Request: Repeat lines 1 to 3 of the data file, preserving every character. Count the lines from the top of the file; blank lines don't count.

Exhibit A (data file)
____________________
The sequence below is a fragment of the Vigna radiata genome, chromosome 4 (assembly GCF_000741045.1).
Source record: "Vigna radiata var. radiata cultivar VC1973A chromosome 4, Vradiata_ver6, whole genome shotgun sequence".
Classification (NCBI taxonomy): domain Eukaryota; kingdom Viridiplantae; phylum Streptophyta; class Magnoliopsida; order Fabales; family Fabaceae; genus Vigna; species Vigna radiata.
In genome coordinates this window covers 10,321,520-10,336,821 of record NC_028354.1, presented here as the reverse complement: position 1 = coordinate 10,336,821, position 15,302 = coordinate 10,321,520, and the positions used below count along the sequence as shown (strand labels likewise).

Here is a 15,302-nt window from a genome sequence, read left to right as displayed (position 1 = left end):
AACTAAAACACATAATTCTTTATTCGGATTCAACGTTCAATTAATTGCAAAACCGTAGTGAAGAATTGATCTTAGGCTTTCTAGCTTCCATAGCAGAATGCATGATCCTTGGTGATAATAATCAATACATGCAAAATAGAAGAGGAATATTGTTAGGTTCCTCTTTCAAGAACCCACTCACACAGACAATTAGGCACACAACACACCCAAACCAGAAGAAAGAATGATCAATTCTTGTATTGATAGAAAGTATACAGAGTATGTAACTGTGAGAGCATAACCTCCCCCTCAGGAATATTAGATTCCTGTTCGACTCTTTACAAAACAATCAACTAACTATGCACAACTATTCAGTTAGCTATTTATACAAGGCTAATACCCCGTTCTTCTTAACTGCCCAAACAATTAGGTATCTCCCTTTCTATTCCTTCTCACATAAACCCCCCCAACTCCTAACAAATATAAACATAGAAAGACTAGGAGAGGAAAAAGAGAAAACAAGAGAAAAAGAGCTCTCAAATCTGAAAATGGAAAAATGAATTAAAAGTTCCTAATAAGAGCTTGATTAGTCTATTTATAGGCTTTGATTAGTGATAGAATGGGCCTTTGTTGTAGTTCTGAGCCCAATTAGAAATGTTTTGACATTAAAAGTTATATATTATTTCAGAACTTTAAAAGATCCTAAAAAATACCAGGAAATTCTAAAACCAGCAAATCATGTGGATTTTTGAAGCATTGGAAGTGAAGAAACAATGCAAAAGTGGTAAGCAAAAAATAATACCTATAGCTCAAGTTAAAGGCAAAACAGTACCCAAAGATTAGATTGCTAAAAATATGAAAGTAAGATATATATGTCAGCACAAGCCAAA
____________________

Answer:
The sequence below is a fragment of the Vigna radiata genome, chromosome 4 (assembly GCF_000741045.1).
Source record: "Vigna radiata var. radiata cultivar VC1973A chromosome 4, Vradiata_ver6, whole genome shotgun sequence".
Classification (NCBI taxonomy): domain Eukaryota; kingdom Viridiplantae; phylum Streptophyta; class Magnoliopsida; order Fabales; family Fabaceae; genus Vigna; species Vigna radiata.